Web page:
As a kid, Mike Steadman grew up in a single parent home. Fortunately, he had male role models around him in his neighborhood. Whether it was in the classroom or the barbershop, he was a sponge when it came to absorbing the information and example they provided. He had several positive influences, but two men stand out to him fondly when he looks back at his childhood.

“Wilbur Chriss served in the Korean War,” Steadman said. “Harold Wert was my algebra teacher in high school. I now know how much they actually helped me.”

There was something else that those two men have in common — both have served in the Armed Forces. Steadman himself would go on to the Naval Academy Preparatory School, followed by four years in the Naval Academy before moving on to the United States Marine Corps, where he would serve as an Infantry Officer. As a Marine, he would find himself in places such as Japan, the Philippines, and Afghanistan. Returning from Afghanistan with all of his men with him stands out to him because it would be on that trip that his greatest moment in service took place.

“When we were able to get everyone out of there, and I had that chest bump moment, I’ll never forget that,” he said proudly. That feeling was compounded by the fact that he was in a position of leadership – a position that he said not many service members find themselves in.

“There weren’t many like me, but I was still able to lead, work with the team, and do what we had to do in order to accomplish the missions we were sent out to do.”

Marine veteran Ironbound Mike Steadman holding 3 national boxing championship belts
Courtesy of Mike Steadman

Captain Steadman would serve ten total years in service to his country before his career was over. He also excelled in boxing during this time. A childhood fan of the late of the late Muhammad Ali, Steadman would win three national boxing championships and be named Most Valuable Boxer twice. He feels a connection through that sport to champions of the past.

“Aside from Ali, the older days of the sport really resonate with me. Guys like Joe Louis, Sugar Ray Robinson, those guys were real men and icons,” he explained. His connection to boxing and fitness stayed with him long after he started winning titles. Nowadays, it’s a part of who he is.

“Ever since then, boxing has been my personal anchor. I train hard and fight hard. I try my best to work out every single day, even if it’s just 30-45 minutes, hitting the heavy bag and running on the treadmill.”

That love for boxing combined with his experience from the military helped Steadman make the transition into the next great challenge of his life, business. Steadman runs both IRONBOUND Boxing Academy and IRONBOUND Media in Newark. NJ. His gym that houses his boxing academy serves a very important purpose.

“Boxing reaches poor kids in ways that other sports don’t. They’re spending time learning discipline, they’re training, learning grit and resilience. If the only thing we do is leverage this for professional boxing, it’s a missed opportunity. For me, it’s a great youth and young adult sports program that can serve as a pathway to help them become champions in and out of the ring.”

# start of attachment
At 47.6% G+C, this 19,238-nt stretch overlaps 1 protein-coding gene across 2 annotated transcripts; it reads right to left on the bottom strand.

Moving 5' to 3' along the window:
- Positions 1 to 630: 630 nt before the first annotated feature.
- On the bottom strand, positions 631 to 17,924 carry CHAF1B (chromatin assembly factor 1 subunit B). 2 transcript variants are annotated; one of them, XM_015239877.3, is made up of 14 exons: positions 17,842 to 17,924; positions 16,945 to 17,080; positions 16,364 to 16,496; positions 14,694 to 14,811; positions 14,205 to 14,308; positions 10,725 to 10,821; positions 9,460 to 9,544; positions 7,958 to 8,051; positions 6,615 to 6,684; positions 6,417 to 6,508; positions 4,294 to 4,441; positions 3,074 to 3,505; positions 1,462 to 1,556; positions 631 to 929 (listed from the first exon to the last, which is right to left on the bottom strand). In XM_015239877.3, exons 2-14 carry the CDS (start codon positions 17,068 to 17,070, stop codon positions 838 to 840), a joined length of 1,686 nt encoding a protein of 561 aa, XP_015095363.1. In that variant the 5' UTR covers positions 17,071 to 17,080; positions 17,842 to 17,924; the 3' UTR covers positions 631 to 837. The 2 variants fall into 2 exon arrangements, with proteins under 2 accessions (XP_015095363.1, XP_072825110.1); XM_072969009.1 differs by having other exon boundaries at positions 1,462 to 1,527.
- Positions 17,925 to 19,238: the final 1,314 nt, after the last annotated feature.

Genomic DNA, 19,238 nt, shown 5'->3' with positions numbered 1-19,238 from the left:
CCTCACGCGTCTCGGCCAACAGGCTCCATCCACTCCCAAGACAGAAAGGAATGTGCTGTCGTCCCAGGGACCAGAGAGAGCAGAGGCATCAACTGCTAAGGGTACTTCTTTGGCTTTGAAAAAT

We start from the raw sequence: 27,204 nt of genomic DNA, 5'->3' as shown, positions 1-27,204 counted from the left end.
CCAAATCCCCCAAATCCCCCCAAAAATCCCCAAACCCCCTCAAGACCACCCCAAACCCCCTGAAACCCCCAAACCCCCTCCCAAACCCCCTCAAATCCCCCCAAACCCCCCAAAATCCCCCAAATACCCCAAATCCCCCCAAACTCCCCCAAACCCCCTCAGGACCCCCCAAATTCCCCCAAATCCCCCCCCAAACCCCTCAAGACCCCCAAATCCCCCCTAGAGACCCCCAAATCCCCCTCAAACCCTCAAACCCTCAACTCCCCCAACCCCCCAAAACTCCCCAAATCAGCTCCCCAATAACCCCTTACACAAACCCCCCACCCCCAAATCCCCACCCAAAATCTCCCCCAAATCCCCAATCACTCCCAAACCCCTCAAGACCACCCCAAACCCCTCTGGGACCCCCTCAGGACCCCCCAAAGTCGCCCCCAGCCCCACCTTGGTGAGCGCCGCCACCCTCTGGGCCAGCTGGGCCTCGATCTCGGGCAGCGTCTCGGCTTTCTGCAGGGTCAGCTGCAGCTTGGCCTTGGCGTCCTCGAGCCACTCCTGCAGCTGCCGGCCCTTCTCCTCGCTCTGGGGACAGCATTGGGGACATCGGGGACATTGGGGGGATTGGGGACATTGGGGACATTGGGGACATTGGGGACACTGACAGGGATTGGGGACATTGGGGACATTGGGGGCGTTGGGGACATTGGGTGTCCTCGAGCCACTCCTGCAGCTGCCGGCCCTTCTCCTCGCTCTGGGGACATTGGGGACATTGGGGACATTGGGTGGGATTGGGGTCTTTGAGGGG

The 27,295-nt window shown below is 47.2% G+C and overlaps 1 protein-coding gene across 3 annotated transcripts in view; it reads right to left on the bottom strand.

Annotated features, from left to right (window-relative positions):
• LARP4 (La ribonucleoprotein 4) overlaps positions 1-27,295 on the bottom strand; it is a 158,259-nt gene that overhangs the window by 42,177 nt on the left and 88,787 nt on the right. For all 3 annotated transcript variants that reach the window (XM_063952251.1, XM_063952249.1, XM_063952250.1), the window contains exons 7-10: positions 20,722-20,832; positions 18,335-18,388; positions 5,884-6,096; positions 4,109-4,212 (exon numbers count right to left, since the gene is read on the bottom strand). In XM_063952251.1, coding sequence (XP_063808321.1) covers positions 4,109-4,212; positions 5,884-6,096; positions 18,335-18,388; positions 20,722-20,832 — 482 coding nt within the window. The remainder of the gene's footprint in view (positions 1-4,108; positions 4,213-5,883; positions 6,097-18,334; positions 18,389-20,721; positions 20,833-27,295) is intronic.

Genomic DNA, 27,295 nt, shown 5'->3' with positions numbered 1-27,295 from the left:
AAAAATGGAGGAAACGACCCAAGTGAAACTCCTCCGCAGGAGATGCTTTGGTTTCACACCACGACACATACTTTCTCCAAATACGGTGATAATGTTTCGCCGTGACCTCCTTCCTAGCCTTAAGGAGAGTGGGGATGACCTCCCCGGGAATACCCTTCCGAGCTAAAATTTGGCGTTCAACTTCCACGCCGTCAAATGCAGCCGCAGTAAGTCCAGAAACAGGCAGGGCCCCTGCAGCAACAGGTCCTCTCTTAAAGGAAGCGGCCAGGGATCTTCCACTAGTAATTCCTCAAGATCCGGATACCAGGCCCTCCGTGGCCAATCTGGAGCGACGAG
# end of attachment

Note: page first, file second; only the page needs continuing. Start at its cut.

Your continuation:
Mike Steadman wearing boxing mitts training a student in boxing training
Courtesy of Mike Steadman

Steadman is also the host and producer of several podcasts, including Confessions of a Native Son and The Transition. He hosts the latter podcast for Bunker Labs, a veteran nonprofit focused on empowering veterans and military spouses to be entrepreneurs. Both shows offer him the opportunity to connect with and inform other veterans that are looking to excel after service. He’s also excited about his latest show, Dog Whistle Branding.

“It’s a no B.S. guide to marketing and branding for veterans that want to own businesses,” Steadman shared.

It’s obvious that the New Jersey man by way of Texas is aware of his role in both the businesses and community. He thrives being in the leadership role, which can be traced back to when he was leading his fellow Marines into missions around the world.

“The way we’re taught in the military – it’s about extreme ownership and embracing responsibility,” he explained. “In the military, we were taught to help our team and rally around a united cause.”

Between the service to his country, his work in the boxing realm, and his contributions in podcasting, Steadman has made a profound difference in the lives of many people, and it hasn’t gone unnoticed. He expressed that he is glad to be in the position he is in so he can pay forward what Mr. Chriss and Mr. Wert did for him.

“It’s been quite humbling. I’m not a billionaire, and you haven’t seen me on the cover of Forbes, but what really stands out to me the most is that I’m a social entrepreneur. I don’t mean that in the tacky way, but I came into entrepreneurship with the vision of starting an amateur boxing program,” he said. “It takes the same courage to get in the boxing ring that it takes to start a business.”

For more information about IRONBOUND Media, go to .

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